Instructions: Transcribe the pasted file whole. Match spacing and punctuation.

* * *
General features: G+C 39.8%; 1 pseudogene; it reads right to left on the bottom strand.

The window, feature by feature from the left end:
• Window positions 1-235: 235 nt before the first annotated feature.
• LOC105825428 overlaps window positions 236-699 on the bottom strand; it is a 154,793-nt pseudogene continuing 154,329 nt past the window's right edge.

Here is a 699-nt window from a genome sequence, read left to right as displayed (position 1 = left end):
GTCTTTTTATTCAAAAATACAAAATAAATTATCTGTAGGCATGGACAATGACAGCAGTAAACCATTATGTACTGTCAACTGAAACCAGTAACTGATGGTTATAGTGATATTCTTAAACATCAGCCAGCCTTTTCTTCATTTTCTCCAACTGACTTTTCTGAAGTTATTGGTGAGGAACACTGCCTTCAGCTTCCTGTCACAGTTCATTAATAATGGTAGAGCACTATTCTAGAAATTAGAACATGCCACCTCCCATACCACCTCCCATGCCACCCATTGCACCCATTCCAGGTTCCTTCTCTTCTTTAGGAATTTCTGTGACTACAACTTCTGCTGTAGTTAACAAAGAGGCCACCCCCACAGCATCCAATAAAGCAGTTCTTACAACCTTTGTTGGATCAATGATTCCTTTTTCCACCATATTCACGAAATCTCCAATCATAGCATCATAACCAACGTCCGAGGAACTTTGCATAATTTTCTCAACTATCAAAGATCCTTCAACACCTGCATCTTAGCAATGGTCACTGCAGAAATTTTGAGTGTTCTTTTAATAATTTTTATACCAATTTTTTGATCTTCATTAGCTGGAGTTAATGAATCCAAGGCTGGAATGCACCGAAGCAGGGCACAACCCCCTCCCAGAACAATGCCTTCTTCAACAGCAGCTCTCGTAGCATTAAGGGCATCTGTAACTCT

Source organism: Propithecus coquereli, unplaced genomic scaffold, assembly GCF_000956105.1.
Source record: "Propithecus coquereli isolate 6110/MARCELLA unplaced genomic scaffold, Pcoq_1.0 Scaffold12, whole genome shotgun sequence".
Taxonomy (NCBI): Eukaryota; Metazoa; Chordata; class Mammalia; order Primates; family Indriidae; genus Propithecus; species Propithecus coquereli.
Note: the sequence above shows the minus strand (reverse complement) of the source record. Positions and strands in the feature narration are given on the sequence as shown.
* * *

General features: G+C 39.8%; 1 pseudogene; it reads right to left on the bottom strand.

The window, feature by feature from the left end:
• Window positions 1-235: 235 nt before the first annotated feature.
• LOC105825428 overlaps window positions 236-699 on the bottom strand; it is a 154,793-nt pseudogene continuing 154,329 nt past the window's right edge.

Here is a 699-nt window from a genome sequence, read left to right as displayed (position 1 = left end):
GTCTTTTTATTCAAAAATACAAAATAAATTATCTGTAGGCATGGACAATGACAGCAGTAAACCATTATGTACTGTCAACTGAAACCAGTAACTGATGGTTATAGTGATATTCTTAAACATCAGCCAGCCTTTTCTTCATTTTCTCCAACTGACTTTTCTGAAGTTATTGGTGAGGAACACTGCCTTCAGCTTCCTGTCACAGTTCATTAATAATGGTAGAGCACTATTCTAGAAATTAGAACATGCCACCTCCCATACCACCTCCCATGCCACCCATTGCACCCATTCCAGGTTCCTTCTCTTCTTTAGGAATTTCTGTGACTACAACTTCTGCTGTAGTTAACAAAGAGGCCACCCCCACAGCATCCAATAAAGCAGTTCTTACAACCTTTGTTGGATCAATGATTCCTTTTTCCACCATATTCACGAAATCTCCAATCATAGCATCATAACCAACGTCCGAGGAACTTTGCATAATTTTCTCAACTATCAAAGATCCTTCAACACCTGCATCTTAGCAATGGTCACTGCAGAAATTTTGAGTGTTCTTTTAATAATTTTTATACCAATTTTTTGATCTTCATTAGCTGGAGTTAATGAATCCAAGGCTGGAATGCACCGAAGCAGGGCACAACCCCCTCCCAGAACAATGCCTTCTTCAACAGCAGCTCTCGTAGCATTAAGGGCATCTGTAACTCT

Source organism: Propithecus coquereli, unplaced genomic scaffold, assembly GCF_000956105.1.
Source record: "Propithecus coquereli isolate 6110/MARCELLA unplaced genomic scaffold, Pcoq_1.0 Scaffold12, whole genome shotgun sequence".
Taxonomy (NCBI): Eukaryota; Metazoa; Chordata; class Mammalia; order Primates; family Indriidae; genus Propithecus; species Propithecus coquereli.
Note: the sequence above shows the minus strand (reverse complement) of the source record. Positions and strands in the feature narration are given on the sequence as shown.